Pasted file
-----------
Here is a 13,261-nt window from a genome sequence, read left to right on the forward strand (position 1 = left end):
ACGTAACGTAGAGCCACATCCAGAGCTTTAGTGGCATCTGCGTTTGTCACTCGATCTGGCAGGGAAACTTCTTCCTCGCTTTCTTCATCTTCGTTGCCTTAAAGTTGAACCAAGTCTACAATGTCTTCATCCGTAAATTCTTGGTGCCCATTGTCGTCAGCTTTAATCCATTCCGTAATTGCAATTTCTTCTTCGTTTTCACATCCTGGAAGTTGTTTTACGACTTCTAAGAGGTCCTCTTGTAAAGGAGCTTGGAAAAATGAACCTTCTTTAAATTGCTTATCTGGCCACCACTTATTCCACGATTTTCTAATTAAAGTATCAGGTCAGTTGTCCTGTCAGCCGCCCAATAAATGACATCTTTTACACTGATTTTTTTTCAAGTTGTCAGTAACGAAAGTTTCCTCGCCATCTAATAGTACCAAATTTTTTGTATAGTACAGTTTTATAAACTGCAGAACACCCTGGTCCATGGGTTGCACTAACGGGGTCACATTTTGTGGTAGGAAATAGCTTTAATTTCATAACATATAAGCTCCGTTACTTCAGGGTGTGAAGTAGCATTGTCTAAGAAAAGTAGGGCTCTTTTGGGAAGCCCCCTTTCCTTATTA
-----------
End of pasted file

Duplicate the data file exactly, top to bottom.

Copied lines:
Here is a 13,261-nt window from a genome sequence, read left to right on the forward strand (position 1 = left end):
ACGTAACGTAGAGCCACATCCAGAGCTTTAGTGGCATCTGCGTTTGTCACTCGATCTGGCAGGGAAACTTCTTCCTCGCTTTCTTCATCTTCGTTGCCTTAAAGTTGAACCAAGTCTACAATGTCTTCATCCGTAAATTCTTGGTGCCCATTGTCGTCAGCTTTAATCCATTCCGTAATTGCAATTTCTTCTTCGTTTTCACATCCTGGAAGTTGTTTTACGACTTCTAAGAGGTCCTCTTGTAAAGGAGCTTGGAAAAATGAACCTTCTTTAAATTGCTTATCTGGCCACCACTTATTCCACGATTTTCTAATTAAAGTATCAGGTCAGTTGTCCTGTCAGCCGCCCAATAAATGACATCTTTTACACTGATTTTTTTTCAAGTTGTCAGTAACGAAAGTTTCCTCGCCATCTAATAGTACCAAATTTTTTGTATAGTACAGTTTTATAAACTGCAGAACACCCTGGTCCATGGGTTGCACTAACGGGGTCACATTTTGTGGTAGGAAATAGCTTTAATTTCATAACATATAAGCTCCGTTACTTCAGGGTGTGAAGTAGCATTGTCTAAGAAAAGTAGGGCTCTTTTGGGAAGCCCCCTTTCCTTATTA